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May we suggest

Current Issue: Winter 2019
Winter 2019: Pleasure

Pleasure

December 15, 2018, to March 15, 2019

When we asked painter and writer Margaux Williamson to suggest an image pairing for her Keynote text on this issue’s theme of pleasure (“This Work around Me,” page 41), she emailed us more than 30 images, most of them culled from the archiving she had done as image researcher for the literary magazine n+1. These emails began to function for me as weird, graphic subtext for our editorial focus. There was so much to choose from, so many different visual iterations of pleasure—so many artworks that seemed so peculiar, so individual, that we struggled to see what they even had to do with pleasure. One of Williamson’s emails had an embedded JPEG captioned “too bad this one is too on the money,” and attributed to “anonymous canadian”; it appeared to be a painting in a cheap silver frame, a naive depiction of a shipwreck, with a figure of a woman clinging desperately to a stone cross, dragging herself out of a roiling sea that has visibly claimed the lives of all of her shipmates, one of whom reaches pathetically out of the water as if to wave goodbye to the viewer before dying. “I got it at [gallerist] Katharine Mulherin’s brief vintage shop,” Williamson told me over text. “I think she found it at a flea market or garage sale, probably near Crystal Beach. It is my favourite.”

It is a given that pleasure is subjective. Indeed, we faced bigger challenges when compiling this issue: how to speak of pleasure in a time when contemporary conversations tend to focus on how fundamentally complicated it is? Is to write about pleasure to make it instantly not pleasurable? Admittedly, you will not find much unqualified pleasure here, but rather defiant assertions of pleasure after (important) qualifications have been made. In Aruna D’Souza’s “A Feminist Diary” (page 58), she recounts her formative experiences with feminist theory and its suspicions of pleasure: “not a terrible lesson to learn,” she writes, “given how many people in the world seem to derive their greatest enjoyment from the unhappiness of others.” Later in the piece, she explains the lesson’s maturation, for her: to claim and assert pleasure—to take ownership of it, to share it—can be as radically political as outright critique. Paraphrasing artist Howardena Pindell, D’Souza writes, “aesthetic pleasure [is] important now, not just for its own sake, but to revive us, to give us the wherewithal to fight another day.”—David Balzer, Editor-in-Chief and Co-Publisher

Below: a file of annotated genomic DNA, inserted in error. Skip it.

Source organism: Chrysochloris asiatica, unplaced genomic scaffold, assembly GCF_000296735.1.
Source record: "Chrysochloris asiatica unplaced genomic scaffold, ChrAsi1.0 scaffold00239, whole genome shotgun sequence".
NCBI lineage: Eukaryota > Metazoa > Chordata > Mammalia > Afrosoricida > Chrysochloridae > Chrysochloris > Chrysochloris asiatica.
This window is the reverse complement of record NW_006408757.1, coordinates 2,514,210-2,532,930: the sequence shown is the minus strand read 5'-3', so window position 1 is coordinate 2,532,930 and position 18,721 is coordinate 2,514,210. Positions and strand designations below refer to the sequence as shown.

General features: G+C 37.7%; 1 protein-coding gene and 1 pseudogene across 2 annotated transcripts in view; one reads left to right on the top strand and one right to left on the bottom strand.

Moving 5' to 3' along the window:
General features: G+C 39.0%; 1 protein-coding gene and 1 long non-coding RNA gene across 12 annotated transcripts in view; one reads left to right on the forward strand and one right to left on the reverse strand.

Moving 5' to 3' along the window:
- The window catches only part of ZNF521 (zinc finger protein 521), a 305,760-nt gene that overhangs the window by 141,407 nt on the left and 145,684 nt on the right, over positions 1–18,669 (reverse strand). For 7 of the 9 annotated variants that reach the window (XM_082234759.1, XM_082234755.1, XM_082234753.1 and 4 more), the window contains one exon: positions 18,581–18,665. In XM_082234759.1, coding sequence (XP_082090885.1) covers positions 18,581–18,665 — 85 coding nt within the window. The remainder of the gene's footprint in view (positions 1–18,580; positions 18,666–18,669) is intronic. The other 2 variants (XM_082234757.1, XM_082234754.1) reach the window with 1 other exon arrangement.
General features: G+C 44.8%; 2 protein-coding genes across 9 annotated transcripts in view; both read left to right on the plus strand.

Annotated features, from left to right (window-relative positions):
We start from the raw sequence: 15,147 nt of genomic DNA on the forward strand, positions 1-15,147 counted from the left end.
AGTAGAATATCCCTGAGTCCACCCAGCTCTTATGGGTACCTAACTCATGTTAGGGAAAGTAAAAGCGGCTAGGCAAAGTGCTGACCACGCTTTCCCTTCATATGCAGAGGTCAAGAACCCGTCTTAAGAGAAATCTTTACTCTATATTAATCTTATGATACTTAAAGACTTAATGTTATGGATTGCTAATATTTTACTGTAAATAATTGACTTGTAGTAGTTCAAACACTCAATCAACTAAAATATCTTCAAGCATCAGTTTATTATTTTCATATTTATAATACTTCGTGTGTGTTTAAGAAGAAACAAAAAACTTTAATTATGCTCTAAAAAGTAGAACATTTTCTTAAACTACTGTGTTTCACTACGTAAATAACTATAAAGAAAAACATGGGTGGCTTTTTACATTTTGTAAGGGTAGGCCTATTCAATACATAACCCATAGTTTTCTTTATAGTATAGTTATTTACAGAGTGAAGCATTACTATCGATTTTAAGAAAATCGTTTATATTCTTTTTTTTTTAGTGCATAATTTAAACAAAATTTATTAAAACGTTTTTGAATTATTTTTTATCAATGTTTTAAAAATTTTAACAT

Cover

Oreka James, Untitled (detail), 2017. Oil paint, oil stick and acrylic gouache on unstretched canvas, 76.5 x 61 cm. Courtesy ltd los angeles. Photo: Blake Jacobsen.

Features

The World to Cum

Cum exceeds the moment of ejaculation. It’s the scent of someone’s insides when you’re back outside

by Lou Cornum

A Feminist Diary

So much feminist theory tells us to be wary of visual pleasure. But for some artists, taking pleasure in the painted surface is as political as it is recuperative

by Aruna D’Souza

On the Brain

How we encounter art is more complex than neuroscience suggests

by Sally McKay

I Do See Myself

Why the figures in Oreka James’s paintings protect their privacy

Touch It

When I stopped making clothes, I started exploring textiles differently

by Jeremy Laing

The Natural History of the World

Laura Aguilar left behind a series of photographic and video works that depict the pleasures and discomforts of her body

by Caleb Luna

For Love or Money

According to Canada Revenue, an artist is either a professional or a hobbyist—which raises broader questions about how art should be valued

Spotlight

10 Artists Who Use Pleasure to Defy and Subvert

Body alteration, boyfriend tees, and beaded cushions are some of the mediums they work with

Preview

Conversations with artists and curators on upcoming projects

Keynote

This Work around Me

by Margaux Williamson

Fiction

Diana

by Tamara Faith Berger

Legacy

Pussy Potential

by Dorian J. Fraser

Dialogue

Coming into View

by Dana Claxton and Skeena Reece

Reviews

Recent exhibitions, books, films and more

Overheard

Hues and Grooves

Black creative texts help us imagine a world outside of racial capitalism and racial violence

Online Feature

Aesthetic Arousal

For our Winter 2019 issue themed on Pleasure, we asked seven artists: which works of art turn you on?

Winter 2019: Pleasure

Past Issues